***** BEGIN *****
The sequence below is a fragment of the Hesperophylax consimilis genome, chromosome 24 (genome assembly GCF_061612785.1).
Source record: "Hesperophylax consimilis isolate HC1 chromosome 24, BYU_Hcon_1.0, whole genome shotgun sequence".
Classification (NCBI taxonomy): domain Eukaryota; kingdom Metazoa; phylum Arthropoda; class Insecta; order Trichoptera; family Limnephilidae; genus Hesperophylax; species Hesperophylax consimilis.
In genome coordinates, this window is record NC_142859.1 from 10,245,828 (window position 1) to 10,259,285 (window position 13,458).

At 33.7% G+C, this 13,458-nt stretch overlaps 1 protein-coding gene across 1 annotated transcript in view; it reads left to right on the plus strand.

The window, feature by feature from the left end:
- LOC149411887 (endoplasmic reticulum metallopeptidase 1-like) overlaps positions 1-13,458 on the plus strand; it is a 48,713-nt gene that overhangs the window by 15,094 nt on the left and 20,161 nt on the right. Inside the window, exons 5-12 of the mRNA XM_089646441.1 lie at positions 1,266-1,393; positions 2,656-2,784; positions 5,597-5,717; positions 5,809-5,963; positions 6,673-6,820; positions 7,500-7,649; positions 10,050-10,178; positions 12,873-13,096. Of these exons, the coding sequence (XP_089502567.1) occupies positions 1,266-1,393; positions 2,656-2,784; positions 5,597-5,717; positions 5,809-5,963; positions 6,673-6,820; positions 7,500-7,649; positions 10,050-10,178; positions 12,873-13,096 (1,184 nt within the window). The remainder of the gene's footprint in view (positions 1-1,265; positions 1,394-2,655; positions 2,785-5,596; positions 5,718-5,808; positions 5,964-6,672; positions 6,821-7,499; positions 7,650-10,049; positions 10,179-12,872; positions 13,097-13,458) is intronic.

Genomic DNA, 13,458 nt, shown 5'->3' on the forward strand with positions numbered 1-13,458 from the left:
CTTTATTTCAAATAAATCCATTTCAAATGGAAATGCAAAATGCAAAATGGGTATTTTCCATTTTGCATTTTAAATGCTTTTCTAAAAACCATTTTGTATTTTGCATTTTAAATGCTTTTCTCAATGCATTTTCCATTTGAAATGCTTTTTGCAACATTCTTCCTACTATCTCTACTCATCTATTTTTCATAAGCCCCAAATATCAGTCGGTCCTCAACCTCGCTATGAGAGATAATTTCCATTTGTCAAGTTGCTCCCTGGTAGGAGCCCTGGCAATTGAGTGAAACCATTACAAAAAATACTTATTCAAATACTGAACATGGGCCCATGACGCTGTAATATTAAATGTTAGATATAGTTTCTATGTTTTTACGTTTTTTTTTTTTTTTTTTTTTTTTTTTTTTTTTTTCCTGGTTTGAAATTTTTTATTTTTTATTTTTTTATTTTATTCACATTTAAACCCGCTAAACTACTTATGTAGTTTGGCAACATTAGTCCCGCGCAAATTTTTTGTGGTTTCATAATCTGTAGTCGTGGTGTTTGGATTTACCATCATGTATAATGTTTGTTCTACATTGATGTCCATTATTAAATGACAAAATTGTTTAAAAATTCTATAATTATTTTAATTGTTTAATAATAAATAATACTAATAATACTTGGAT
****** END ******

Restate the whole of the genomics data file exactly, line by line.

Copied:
The sequence below is a fragment of the Hesperophylax consimilis genome, chromosome 24 (genome assembly GCF_061612785.1).
Source record: "Hesperophylax consimilis isolate HC1 chromosome 24, BYU_Hcon_1.0, whole genome shotgun sequence".
Classification (NCBI taxonomy): domain Eukaryota; kingdom Metazoa; phylum Arthropoda; class Insecta; order Trichoptera; family Limnephilidae; genus Hesperophylax; species Hesperophylax consimilis.
In genome coordinates, this window is record NC_142859.1 from 10,245,828 (window position 1) to 10,259,285 (window position 13,458).

At 33.7% G+C, this 13,458-nt stretch overlaps 1 protein-coding gene across 1 annotated transcript in view; it reads left to right on the plus strand.

The window, feature by feature from the left end:
- LOC149411887 (endoplasmic reticulum metallopeptidase 1-like) overlaps positions 1-13,458 on the plus strand; it is a 48,713-nt gene that overhangs the window by 15,094 nt on the left and 20,161 nt on the right. Inside the window, exons 5-12 of the mRNA XM_089646441.1 lie at positions 1,266-1,393; positions 2,656-2,784; positions 5,597-5,717; positions 5,809-5,963; positions 6,673-6,820; positions 7,500-7,649; positions 10,050-10,178; positions 12,873-13,096. Of these exons, the coding sequence (XP_089502567.1) occupies positions 1,266-1,393; positions 2,656-2,784; positions 5,597-5,717; positions 5,809-5,963; positions 6,673-6,820; positions 7,500-7,649; positions 10,050-10,178; positions 12,873-13,096 (1,184 nt within the window). The remainder of the gene's footprint in view (positions 1-1,265; positions 1,394-2,655; positions 2,785-5,596; positions 5,718-5,808; positions 5,964-6,672; positions 6,821-7,499; positions 7,650-10,049; positions 10,179-12,872; positions 13,097-13,458) is intronic.

Genomic DNA, 13,458 nt, shown 5'->3' on the forward strand with positions numbered 1-13,458 from the left:
CTTTATTTCAAATAAATCCATTTCAAATGGAAATGCAAAATGCAAAATGGGTATTTTCCATTTTGCATTTTAAATGCTTTTCTAAAAACCATTTTGTATTTTGCATTTTAAATGCTTTTCTCAATGCATTTTCCATTTGAAATGCTTTTTGCAACATTCTTCCTACTATCTCTACTCATCTATTTTTCATAAGCCCCAAATATCAGTCGGTCCTCAACCTCGCTATGAGAGATAATTTCCATTTGTCAAGTTGCTCCCTGGTAGGAGCCCTGGCAATTGAGTGAAACCATTACAAAAAATACTTATTCAAATACTGAACATGGGCCCATGACGCTGTAATATTAAATGTTAGATATAGTTTCTATGTTTTTACGTTTTTTTTTTTTTTTTTTTTTTTTTTTTTTTTTTTCCTGGTTTGAAATTTTTTATTTTTTATTTTTTTATTTTATTCACATTTAAACCCGCTAAACTACTTATGTAGTTTGGCAACATTAGTCCCGCGCAAATTTTTTGTGGTTTCATAATCTGTAGTCGTGGTGTTTGGATTTACCATCATGTATAATGTTTGTTCTACATTGATGTCCATTATTAAATGACAAAATTGTTTAAAAATTCTATAATTATTTTAATTGTTTAATAATAAATAATACTAATAATACTTGGAT